With 11:37 left in the fourth quarter of Game 2 between the Dallas Mavericks and Los Angeles Clippers, Luka Doncic chopped Montrezl Harrell’s arm to prevent an easy layup. It was his fifth foul, leaving Mavericks head coach Rick Carlisle no choice but to make a substitution. In that moment, Dallas had a 13-point lead, but after Harrell made a free-throw, their cushion was cut to a dozen.
The Mavs missed their next two shots before Kawhi Leonard responded with a dunk. This was treacherous territory. A 10-point lead against the second-best offense in the NBA can disappear in a blip. Instead, when Doncic subbed back in with just over four minutes to go, Dallas’ lead hadn’t shrunk at all. It was actually up to 14, cementing the first of what should be countless playoff wins at the dawn of an exciting new era.
Watching Dallas thrive so effortlessly without its best player felt like an aberration. By every conceivable measurement, Doncic is an MVP candidate. This season, at 20 years old, he became the third player in NBA history to average at least 28 points, nine rebounds, and eight assists per game. He led the league in triple-doubles and trailed only Giannis Antetokounmpo in usage rate. In other words, Doncic is already the sun in Dallas’ solar system; everything they do revolves around his brilliance. In the bubble, he’s touched the ball more than any other player by a wide margin. (The only player who averaged more touches during the regular season was Denver Nuggets center Nikola Jokic.)
Even with a healthy Kristaps Porzingis, it’d still be reasonable to assume that Dallas’ offense would crumble whenever Luka needed a breather. But the Mavs are not a one (or two-) man team. With Luka, their offense was best in the NBA, but when he sat they were still firmly in the top five, and no team has more success when it plays a lineup that has zero starters at all.
It’s a small sample size, but in eight bubble games—including one against the Utah Jazz that Luka missed, plus two against the Clippers vaunted defense—the Mavs have been even better on offense when Doncic sits. Plus/minus numbers are useless without context, but this is still a little strange. Doncic was Dallas’ lone All-Star this year, and after Porzingis (who can’t initiate the offense) there’s a drop in stature.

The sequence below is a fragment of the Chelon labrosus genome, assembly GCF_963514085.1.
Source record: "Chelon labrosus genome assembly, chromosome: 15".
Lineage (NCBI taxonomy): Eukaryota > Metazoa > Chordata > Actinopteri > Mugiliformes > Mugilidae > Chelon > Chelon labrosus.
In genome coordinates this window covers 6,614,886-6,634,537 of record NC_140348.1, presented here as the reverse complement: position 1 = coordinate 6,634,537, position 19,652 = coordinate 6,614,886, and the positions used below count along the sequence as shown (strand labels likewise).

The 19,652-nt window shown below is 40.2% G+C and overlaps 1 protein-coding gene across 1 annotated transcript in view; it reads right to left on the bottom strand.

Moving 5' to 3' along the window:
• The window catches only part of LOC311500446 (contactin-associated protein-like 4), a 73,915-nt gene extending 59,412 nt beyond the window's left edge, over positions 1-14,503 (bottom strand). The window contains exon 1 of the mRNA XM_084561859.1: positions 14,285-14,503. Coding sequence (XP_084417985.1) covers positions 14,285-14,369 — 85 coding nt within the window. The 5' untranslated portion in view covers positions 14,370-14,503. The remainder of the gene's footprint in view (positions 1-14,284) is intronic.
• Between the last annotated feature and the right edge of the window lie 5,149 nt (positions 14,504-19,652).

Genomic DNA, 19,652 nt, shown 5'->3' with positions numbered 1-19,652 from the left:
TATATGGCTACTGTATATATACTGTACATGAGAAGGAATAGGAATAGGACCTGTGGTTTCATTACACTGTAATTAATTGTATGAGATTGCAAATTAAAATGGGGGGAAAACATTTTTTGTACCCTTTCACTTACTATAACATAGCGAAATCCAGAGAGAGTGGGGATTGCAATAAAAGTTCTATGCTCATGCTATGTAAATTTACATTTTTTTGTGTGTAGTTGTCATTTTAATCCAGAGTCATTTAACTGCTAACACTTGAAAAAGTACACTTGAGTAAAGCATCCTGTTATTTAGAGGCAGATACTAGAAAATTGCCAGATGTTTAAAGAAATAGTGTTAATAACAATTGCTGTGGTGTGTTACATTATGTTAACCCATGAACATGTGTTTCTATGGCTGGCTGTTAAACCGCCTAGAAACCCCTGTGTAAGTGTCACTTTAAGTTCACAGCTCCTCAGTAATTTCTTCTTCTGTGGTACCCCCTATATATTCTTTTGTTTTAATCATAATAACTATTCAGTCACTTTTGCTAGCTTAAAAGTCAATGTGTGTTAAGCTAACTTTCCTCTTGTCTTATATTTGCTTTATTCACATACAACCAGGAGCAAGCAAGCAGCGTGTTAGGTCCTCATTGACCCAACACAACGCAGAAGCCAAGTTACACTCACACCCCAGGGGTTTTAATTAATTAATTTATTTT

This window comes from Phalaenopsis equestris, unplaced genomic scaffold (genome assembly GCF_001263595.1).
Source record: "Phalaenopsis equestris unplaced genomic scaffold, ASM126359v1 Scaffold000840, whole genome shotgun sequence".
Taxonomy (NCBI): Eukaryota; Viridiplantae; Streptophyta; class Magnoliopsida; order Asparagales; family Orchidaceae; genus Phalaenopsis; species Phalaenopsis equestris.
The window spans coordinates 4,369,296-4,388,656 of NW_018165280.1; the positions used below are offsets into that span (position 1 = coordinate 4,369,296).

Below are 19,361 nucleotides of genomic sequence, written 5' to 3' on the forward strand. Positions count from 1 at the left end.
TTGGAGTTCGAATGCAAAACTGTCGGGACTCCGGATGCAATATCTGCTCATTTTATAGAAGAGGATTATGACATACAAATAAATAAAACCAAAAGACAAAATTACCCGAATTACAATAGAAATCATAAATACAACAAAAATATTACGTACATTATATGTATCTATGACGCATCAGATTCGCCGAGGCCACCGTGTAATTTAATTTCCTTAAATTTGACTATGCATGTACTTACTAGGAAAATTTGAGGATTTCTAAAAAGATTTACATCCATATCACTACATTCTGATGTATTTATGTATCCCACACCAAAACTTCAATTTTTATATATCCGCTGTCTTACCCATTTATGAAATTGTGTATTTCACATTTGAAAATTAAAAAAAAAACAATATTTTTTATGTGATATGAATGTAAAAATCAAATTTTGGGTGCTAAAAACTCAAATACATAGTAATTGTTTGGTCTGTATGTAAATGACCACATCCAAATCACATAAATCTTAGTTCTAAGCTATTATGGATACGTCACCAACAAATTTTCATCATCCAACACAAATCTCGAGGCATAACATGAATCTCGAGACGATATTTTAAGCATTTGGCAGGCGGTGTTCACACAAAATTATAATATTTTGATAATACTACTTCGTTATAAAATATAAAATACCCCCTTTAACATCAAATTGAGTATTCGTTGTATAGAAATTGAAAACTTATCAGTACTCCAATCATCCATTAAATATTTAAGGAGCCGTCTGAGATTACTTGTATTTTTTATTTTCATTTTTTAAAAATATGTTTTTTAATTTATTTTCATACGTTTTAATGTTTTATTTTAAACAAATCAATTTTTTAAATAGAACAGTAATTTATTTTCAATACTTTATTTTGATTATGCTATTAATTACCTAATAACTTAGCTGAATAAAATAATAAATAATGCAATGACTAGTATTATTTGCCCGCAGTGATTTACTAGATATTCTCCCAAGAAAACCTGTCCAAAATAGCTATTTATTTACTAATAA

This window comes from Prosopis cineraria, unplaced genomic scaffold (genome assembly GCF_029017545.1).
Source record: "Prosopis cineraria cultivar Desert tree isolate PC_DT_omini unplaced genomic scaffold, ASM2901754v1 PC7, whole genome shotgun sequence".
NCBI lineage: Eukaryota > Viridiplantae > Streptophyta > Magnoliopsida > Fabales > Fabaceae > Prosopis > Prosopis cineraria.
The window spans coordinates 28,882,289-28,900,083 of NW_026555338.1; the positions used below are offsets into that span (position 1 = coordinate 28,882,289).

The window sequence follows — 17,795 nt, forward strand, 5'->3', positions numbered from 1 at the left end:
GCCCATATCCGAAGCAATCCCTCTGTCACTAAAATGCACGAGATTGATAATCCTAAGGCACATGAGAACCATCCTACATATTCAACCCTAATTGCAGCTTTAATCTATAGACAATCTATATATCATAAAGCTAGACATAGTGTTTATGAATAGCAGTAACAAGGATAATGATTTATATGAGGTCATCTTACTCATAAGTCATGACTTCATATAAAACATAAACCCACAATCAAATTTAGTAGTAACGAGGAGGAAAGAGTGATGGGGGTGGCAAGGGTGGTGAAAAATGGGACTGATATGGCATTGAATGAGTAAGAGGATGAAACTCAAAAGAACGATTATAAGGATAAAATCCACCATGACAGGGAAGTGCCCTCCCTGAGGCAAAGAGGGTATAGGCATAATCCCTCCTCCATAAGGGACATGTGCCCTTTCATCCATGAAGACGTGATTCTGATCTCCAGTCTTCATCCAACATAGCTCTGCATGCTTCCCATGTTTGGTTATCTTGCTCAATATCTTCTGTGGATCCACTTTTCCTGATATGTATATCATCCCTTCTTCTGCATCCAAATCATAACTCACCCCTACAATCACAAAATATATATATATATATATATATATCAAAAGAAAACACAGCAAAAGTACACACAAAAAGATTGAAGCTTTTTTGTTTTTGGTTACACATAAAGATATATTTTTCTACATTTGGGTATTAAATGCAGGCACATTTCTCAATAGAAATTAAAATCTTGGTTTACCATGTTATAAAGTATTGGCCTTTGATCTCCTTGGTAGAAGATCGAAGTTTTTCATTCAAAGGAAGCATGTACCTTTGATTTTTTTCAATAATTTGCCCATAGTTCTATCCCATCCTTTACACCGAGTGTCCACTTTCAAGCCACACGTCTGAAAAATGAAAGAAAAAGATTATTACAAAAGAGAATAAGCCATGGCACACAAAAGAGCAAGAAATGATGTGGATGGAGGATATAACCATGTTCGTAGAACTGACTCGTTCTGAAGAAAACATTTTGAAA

There are stars surrounded by theoretically stronger supporting casts who see their team’s offense dip far lower when they sit: FiveThirtyEight’s offensive on/off RAPTOR metric has Kawhi Leonard, Chris Paul, Jayson Tatum, and LeBron James in its top 10. Doncic comes in at 76th. And for those wondering, when Luka and Porzingis both sit, Dallas’ offense still performs at a top-four level. Houdini tips his cap.
So how are the Mavs doing it? They’re simultaneously aggressive and unselfish. They leverage their individual skills in a complementary way. Non-Luka groups typically have at least a couple starters in them, but blending bench guards like Seth Curry, Delon Wright, and Trey Burke with spot-up threats like Tim Hardaway Jr., Maxi Kleber, and Porzingis allows just as much space (if not more) than when Doncic is on the floor.
And everyone knows how to use that space, with a combination of ball-handling, court vision, and outside shooting that becomes its own lava spout. Dallas utilizes a five-out strategy, where every player stands behind the three-point line and then reacts to whatever the ball does. It’s not any different from when Luka is playing, but everyone becomes more dependent on everybody else, resulting in a drive, kick, screen, cut, shoot medley that’s a bit less structured but nearly as devastating. Eventually, it breaks even the tightest defense’s back.